Step 2: Cut and Drill Perspex
First of all, we’re going to cut some perspex discs to go inside the caps on the milk bottles, then drill holes through which we can mount the LEDs and cable.
When using the hole cutter, drill into a piece of wood. Pressing your material against something like this while you cut will help to keep the back edge neat. Softwood also lets you know when you’ve gone all the way through, as you can really feel the way the drill bites changing as it reaches the wood.
Once your discs are ready, make hole in all your milk bottle tops to match the centre holes in the perspex.
You also need to drill holes ready for the wiring and LEDs. What exactly you do here depends on what kind of power supply you’ll be using and what kind of circuits you want to connect to it. Mine use three LEDs per light, which I arranged evenly around the disc.
You need a pair of holes to pass the legs of each LED through, and two holes big enough to pass the two strands of your cable through. (See the picture for explanatory notes).
I didn’t use a template or anything for this, I just did it by eye with a battery drill, some small bits, and patience. Occasionally, two holes would be a little bit too far apart or close together for the LED legs, but as long as you’re careful, a little bit of bending will allow them to fit. If this doesn’t make sense yet, don’t worry, the next step should make it clear.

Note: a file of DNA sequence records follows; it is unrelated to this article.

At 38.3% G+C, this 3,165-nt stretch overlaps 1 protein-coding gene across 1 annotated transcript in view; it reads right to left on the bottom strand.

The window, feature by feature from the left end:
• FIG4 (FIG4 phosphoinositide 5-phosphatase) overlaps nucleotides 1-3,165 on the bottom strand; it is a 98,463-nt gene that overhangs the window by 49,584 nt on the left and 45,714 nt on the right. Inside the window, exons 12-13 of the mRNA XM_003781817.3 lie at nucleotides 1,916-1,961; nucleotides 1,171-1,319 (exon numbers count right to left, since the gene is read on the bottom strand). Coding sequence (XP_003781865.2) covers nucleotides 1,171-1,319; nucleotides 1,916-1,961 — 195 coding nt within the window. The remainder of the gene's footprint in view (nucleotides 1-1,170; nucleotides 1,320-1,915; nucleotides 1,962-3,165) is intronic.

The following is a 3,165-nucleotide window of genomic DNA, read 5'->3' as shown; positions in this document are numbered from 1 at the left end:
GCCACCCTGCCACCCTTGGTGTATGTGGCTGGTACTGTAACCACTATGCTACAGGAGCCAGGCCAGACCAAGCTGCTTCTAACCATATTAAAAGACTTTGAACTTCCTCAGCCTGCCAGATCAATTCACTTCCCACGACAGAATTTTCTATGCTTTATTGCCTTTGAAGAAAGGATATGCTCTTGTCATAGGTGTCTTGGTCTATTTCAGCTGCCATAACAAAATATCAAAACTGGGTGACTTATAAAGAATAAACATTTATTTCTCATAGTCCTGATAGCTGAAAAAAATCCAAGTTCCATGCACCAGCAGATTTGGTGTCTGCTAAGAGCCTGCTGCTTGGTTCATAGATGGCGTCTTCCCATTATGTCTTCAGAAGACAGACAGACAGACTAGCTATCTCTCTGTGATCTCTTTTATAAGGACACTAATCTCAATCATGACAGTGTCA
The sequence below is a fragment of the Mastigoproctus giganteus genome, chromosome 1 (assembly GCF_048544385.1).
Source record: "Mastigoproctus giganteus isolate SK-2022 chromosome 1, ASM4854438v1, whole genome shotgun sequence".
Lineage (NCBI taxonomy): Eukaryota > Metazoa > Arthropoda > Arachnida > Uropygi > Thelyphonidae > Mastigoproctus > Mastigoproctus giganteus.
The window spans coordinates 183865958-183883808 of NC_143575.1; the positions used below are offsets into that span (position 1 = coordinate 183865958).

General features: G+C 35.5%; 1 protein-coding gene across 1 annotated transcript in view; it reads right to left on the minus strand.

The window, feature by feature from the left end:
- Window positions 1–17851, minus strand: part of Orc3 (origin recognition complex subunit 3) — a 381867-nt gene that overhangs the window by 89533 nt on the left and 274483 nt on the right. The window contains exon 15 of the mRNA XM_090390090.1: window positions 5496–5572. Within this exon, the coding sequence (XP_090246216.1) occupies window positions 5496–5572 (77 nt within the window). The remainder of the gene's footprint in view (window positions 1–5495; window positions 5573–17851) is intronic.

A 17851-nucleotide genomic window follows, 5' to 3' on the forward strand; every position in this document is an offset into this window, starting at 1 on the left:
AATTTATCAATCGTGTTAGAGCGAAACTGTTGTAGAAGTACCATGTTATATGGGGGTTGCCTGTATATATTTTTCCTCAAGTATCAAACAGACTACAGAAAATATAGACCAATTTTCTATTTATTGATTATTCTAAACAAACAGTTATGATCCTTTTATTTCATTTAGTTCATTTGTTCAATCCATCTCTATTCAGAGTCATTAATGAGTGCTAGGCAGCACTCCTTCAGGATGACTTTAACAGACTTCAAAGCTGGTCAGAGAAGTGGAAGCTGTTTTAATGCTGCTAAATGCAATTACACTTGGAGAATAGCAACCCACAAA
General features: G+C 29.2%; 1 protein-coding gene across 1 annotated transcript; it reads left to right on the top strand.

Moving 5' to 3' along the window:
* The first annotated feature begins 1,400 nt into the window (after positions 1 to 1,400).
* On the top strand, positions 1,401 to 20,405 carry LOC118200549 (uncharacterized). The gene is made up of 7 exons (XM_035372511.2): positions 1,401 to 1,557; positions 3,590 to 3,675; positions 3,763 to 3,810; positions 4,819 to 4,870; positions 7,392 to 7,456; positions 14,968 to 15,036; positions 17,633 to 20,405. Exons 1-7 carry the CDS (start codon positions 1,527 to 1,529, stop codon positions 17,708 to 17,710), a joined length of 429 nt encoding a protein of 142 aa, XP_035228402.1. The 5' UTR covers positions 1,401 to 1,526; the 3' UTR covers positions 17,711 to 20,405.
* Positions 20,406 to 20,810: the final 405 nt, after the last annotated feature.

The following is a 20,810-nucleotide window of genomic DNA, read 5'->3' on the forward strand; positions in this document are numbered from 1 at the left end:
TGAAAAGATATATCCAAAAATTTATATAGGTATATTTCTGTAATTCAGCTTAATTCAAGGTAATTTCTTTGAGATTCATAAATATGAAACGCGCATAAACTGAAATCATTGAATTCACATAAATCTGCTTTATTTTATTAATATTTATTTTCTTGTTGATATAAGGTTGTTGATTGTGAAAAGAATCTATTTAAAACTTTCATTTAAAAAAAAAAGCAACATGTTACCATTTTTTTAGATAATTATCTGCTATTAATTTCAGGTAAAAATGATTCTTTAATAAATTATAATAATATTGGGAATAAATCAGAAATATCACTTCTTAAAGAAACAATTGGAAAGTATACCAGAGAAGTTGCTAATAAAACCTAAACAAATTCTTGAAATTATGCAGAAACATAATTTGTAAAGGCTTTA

Step 3: Mount LEDs
Now, pop the LEDs through the holes, being careful to observe polarity. We’re basically going to daisy chain them, with each negative leg on one LED connecting to the positive leg on the next.
How many you daisy chain like this, if at all, depends on the voltage of the power supply you use. Mine is 12v, and my LEDs have a forward voltage of 3.3, so the 9.9 volts of three LEDs is the maximum my supply can handle. They’ll also need a resistor to bring the circuit up to 12v. You should definitely have a resistor on each bottle, because if you don’t the LEDs will burn out or at least run hot (and brighter). I tried this with an early prototype, and they ran hot enough without a resistor to melt the PPE of the bottle cap.